While I would like to see the game keep making strides towards being a realistic sim as far as strategy and authentic team styles are concerned, there are more elements of that this year. Players move around a little more to get into position, the CPU takes more three-pointers, and even with the default sliders, NBA Live 19 plays a decent game of NBA basketball. I’m interested to see what we can do after playing around with the sliders a bit. The steal system feels less canned and more organic, defense is better in terms of AI and player control, and it’s a bit harder to just dunk it every time. In short, the team has done a very commendable job with gameplay this year.
Top 5 Negatives in NBA Live 19
5. Legacy Issues
Unfortunately, there are some noticeable legacy issues in NBA Live 19. Beginning with gameplay, passing is still problematic. Passes aren’t quite as crisp as they should be, making it difficult to whip the ball around the perimeter. Right stick passing does help a little, but there’s no guarantee that the ball will go to your desired teammate. There are also lingering moments of sluggishness where the player you’re controlling feels a step slower than the AI, and although defensive rotations are better than in NBA Live 18, there are times when your teammates are slow to collapse on players driving the lane. As noted, diversity and realism in team strategies could be better.
Browsing the menus also remains a little cumbersome, not only due to the new layout (which I’m not really a fan of), but also the constant loading of content. I’m not sure whether it’s the speed of my connection or the fact that I’m in Australia, but moving through the menus is a lot slower than I’d like. Speaking of PAL region drawbacks, the game’s measurements have once again defaulted to metric for me, with no option to switch them to imperial. The menus aren’t centred properly on my TV either, and I can’t seem to fix that with any adjustments in the settings. The lack of certain modes and functionality does also inspire an all-too-familiar feeling of “hopefully next year”.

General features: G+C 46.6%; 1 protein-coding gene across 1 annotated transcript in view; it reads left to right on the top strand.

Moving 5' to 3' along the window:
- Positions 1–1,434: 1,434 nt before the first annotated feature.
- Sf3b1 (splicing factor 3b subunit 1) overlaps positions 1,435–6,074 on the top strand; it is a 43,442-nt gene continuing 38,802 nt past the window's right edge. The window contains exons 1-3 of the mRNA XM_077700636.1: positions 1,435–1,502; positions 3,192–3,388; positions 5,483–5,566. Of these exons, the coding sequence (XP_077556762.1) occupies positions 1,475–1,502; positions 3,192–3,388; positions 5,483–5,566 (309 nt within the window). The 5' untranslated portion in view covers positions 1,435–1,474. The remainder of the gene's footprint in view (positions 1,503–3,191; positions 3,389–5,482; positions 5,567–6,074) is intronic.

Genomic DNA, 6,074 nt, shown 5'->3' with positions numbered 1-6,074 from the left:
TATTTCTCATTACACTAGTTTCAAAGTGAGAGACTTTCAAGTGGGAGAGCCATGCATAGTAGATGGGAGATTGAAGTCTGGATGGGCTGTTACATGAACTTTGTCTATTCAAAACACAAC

I’ll just come right out with it: I’m not a fan of Jay Williams as an analyst or as a commentator, in real life or in NBA Live 19. He has some of the worst takes of anyone covering the NBA, and a smug attitude despite being one of the biggest busts of the past twenty years, flopping in the NBA and then foolishly throwing away his career with a reckless motorcycle accident. It is painful having to listen to his awful, self-righteous opinions peppered throughout NBA Live 19’s commentary. Ed Cohen isn’t much better, sounding dull and uninterested. It’s easily the worst commentary in the history of the series. Yes, even worse than Reggie Theus in NBA Live 2000!
Obviously, it’s easier to bring them into the studio to record new lines for the dynamic commentary that will be pushed through this year, but frankly, it’s not worth it. We’ve gone from the lead NBA on ESPN/ABC broadcast team of Mike Breen and Jeff Van Gundy to what feels like the Z-Team of announcers. Even putting aside my dislike of Williams and his terrible takes, the commentary just doesn’t sound very good. It’s dull, lifeless, and just plain repetitive. I’m tempted to rank it higher on this list, but there are more important issues, and at least they can be turned off. Still, I feared the worst when the new team was announced, and it turns out they’re even worse than that.
3. Lack of Extra Content
Admittedly it’s important for NBA Live to cover all the basics before it gets too fancy, and flash over substance is exposed very quickly. However, NBA Live 19 definitely could have had more in the way of extra content. Let’s start with Legends. I have a feeling that the NBA Live team doesn’t really want to go head to head with NBA 2K here, and that’s understandable. 2K has set the bar really high when it comes to retro content and has exclusive deals with some big names to boot, so NBA Live’s efforts are going to come off second best. Nevertheless, features like a Legends Pool, Decade All-Star teams and a big selection of retro jerseys would all be great.